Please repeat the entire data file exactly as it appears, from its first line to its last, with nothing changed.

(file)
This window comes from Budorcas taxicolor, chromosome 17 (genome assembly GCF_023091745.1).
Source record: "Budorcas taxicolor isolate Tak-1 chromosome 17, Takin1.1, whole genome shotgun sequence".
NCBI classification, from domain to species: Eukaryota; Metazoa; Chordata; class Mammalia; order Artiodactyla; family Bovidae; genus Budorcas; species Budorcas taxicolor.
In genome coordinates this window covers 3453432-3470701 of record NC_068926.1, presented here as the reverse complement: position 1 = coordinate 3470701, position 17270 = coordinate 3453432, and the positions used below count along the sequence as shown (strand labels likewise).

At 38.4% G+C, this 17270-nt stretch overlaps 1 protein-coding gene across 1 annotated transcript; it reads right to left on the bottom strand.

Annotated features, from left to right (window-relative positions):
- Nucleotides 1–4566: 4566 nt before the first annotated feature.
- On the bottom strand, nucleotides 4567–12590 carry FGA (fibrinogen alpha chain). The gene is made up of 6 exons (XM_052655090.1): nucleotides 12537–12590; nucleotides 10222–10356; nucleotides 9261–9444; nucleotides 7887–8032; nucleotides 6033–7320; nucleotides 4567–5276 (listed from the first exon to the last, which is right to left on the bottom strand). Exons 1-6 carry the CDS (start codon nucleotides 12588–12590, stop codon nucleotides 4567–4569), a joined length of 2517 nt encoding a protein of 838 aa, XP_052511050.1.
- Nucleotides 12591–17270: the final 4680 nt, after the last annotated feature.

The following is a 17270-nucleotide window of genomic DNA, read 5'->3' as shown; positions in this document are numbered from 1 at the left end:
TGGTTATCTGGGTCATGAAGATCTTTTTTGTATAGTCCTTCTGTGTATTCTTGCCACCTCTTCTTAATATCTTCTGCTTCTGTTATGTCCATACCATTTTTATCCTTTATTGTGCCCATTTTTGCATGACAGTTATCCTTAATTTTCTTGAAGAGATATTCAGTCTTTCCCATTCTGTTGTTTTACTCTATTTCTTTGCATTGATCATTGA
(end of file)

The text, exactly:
This window comes from Budorcas taxicolor, chromosome 17 (genome assembly GCF_023091745.1).
Source record: "Budorcas taxicolor isolate Tak-1 chromosome 17, Takin1.1, whole genome shotgun sequence".
NCBI classification, from domain to species: Eukaryota; Metazoa; Chordata; class Mammalia; order Artiodactyla; family Bovidae; genus Budorcas; species Budorcas taxicolor.
In genome coordinates this window covers 3453432-3470701 of record NC_068926.1, presented here as the reverse complement: position 1 = coordinate 3470701, position 17270 = coordinate 3453432, and the positions used below count along the sequence as shown (strand labels likewise).

At 38.4% G+C, this 17270-nt stretch overlaps 1 protein-coding gene across 1 annotated transcript; it reads right to left on the bottom strand.

Annotated features, from left to right (window-relative positions):
- Nucleotides 1–4566: 4566 nt before the first annotated feature.
- On the bottom strand, nucleotides 4567–12590 carry FGA (fibrinogen alpha chain). The gene is made up of 6 exons (XM_052655090.1): nucleotides 12537–12590; nucleotides 10222–10356; nucleotides 9261–9444; nucleotides 7887–8032; nucleotides 6033–7320; nucleotides 4567–5276 (listed from the first exon to the last, which is right to left on the bottom strand). Exons 1-6 carry the CDS (start codon nucleotides 12588–12590, stop codon nucleotides 4567–4569), a joined length of 2517 nt encoding a protein of 838 aa, XP_052511050.1.
- Nucleotides 12591–17270: the final 4680 nt, after the last annotated feature.

The following is a 17270-nucleotide window of genomic DNA, read 5'->3' as shown; positions in this document are numbered from 1 at the left end:
TGGTTATCTGGGTCATGAAGATCTTTTTTGTATAGTCCTTCTGTGTATTCTTGCCACCTCTTCTTAATATCTTCTGCTTCTGTTATGTCCATACCATTTTTATCCTTTATTGTGCCCATTTTTGCATGACAGTTATCCTTAATTTTCTTGAAGAGATATTCAGTCTTTCCCATTCTGTTGTTTTACTCTATTTCTTTGCATTGATCATTGA